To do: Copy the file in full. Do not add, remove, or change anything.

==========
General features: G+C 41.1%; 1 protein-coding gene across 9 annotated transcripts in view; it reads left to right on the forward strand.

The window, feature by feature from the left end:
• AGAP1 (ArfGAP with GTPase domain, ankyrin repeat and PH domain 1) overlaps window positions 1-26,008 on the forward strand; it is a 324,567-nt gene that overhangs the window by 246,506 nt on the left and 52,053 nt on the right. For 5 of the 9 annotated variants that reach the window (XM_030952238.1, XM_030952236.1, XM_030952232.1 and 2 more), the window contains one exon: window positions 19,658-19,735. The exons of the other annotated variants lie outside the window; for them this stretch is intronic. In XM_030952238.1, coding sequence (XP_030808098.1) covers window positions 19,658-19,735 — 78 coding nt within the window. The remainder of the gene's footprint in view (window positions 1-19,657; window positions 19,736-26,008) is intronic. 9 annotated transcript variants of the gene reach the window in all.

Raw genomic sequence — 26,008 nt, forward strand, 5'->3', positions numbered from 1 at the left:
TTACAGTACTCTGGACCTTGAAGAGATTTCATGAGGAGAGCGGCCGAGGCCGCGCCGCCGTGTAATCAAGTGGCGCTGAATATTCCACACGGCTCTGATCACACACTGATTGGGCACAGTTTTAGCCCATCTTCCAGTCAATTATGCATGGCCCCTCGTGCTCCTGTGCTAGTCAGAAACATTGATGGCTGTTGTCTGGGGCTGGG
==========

General features: G+C 41.1%; 1 protein-coding gene across 9 annotated transcripts in view; it reads left to right on the forward strand.

The window, feature by feature from the left end:
• AGAP1 (ArfGAP with GTPase domain, ankyrin repeat and PH domain 1) overlaps window positions 1-26,008 on the forward strand; it is a 324,567-nt gene that overhangs the window by 246,506 nt on the left and 52,053 nt on the right. For 5 of the 9 annotated variants that reach the window (XM_030952238.1, XM_030952236.1, XM_030952232.1 and 2 more), the window contains one exon: window positions 19,658-19,735. The exons of the other annotated variants lie outside the window; for them this stretch is intronic. In XM_030952238.1, coding sequence (XP_030808098.1) covers window positions 19,658-19,735 — 78 coding nt within the window. The remainder of the gene's footprint in view (window positions 1-19,657; window positions 19,736-26,008) is intronic. 9 annotated transcript variants of the gene reach the window in all.

Raw genomic sequence — 26,008 nt, forward strand, 5'->3', positions numbered from 1 at the left:
TTACAGTACTCTGGACCTTGAAGAGATTTCATGAGGAGAGCGGCCGAGGCCGCGCCGCCGTGTAATCAAGTGGCGCTGAATATTCCACACGGCTCTGATCACACACTGATTGGGCACAGTTTTAGCCCATCTTCCAGTCAATTATGCATGGCCCCTCGTGCTCCTGTGCTAGTCAGAAACATTGATGGCTGTTGTCTGGGGCTGGG